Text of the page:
Objectives: Much victimization research focuses on specific types of crime victims, which implies that the factors responsible for some victimization outcomes are distinct from others. Recent developments in victimization theory, however, take a more general approach, postulating that victimization regardless of type will share a similar basic etiology. This research examines how and whether the risk factors that are associated with violent victimization significantly differ from those that predict nonviolent victimization. Methods: Using data from 3,682 Kentucky youth, we employ Osgood and Schreck's (2007) Item Response Theory-based statistical approach for detecting specialization to determine the properties and predictors of tendencies for individuals to fall victim to specific types of crime. Results: Findings show that victims typically experience varied outcomes, but some victims have a clear tendency toward violent victimization and that it is possible to predict this tendency. Conclusions: The findings indicate that a more nuanced general approach, one that accounts for tendencies toward specific victimization outcomes, might add insight about the causes of victimization. This research also shows how statistical methods designed to examine offense specialization can add value for research on victimization.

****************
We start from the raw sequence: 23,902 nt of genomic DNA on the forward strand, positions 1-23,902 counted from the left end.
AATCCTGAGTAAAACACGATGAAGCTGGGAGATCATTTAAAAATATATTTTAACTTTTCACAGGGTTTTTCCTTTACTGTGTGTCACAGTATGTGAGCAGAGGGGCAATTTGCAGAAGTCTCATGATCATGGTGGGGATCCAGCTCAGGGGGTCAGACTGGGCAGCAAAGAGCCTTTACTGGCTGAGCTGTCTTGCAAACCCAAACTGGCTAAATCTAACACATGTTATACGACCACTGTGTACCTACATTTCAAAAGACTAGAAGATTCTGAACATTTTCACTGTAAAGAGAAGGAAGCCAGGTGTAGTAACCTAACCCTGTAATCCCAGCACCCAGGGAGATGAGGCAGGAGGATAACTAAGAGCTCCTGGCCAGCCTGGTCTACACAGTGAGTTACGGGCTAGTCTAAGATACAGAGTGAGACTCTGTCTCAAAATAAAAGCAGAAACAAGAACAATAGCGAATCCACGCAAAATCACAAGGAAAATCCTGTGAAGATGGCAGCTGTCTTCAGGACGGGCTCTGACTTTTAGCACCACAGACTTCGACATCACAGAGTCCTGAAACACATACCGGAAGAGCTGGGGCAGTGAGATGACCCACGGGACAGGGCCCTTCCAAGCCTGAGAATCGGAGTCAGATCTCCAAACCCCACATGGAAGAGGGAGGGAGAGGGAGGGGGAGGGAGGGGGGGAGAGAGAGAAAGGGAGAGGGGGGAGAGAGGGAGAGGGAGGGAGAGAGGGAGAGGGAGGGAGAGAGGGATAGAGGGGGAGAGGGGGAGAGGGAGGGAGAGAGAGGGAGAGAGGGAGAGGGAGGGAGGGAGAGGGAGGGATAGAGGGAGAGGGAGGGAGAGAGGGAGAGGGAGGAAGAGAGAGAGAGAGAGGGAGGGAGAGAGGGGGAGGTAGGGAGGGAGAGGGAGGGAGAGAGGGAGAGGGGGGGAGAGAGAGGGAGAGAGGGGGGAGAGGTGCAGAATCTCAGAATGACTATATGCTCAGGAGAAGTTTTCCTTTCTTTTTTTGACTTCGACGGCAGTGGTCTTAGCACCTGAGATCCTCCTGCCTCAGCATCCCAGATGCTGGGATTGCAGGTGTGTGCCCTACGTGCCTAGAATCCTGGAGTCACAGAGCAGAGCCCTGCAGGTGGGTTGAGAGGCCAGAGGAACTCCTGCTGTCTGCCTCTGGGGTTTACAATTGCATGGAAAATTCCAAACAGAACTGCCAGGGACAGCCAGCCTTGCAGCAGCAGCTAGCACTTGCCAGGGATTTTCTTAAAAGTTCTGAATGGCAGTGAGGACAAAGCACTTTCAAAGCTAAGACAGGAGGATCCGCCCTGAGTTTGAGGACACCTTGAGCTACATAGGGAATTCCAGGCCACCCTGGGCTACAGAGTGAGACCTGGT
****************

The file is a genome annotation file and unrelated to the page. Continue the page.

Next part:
All Science Journal Classification (ASJC) codes
- Pathology and Forensic Medicine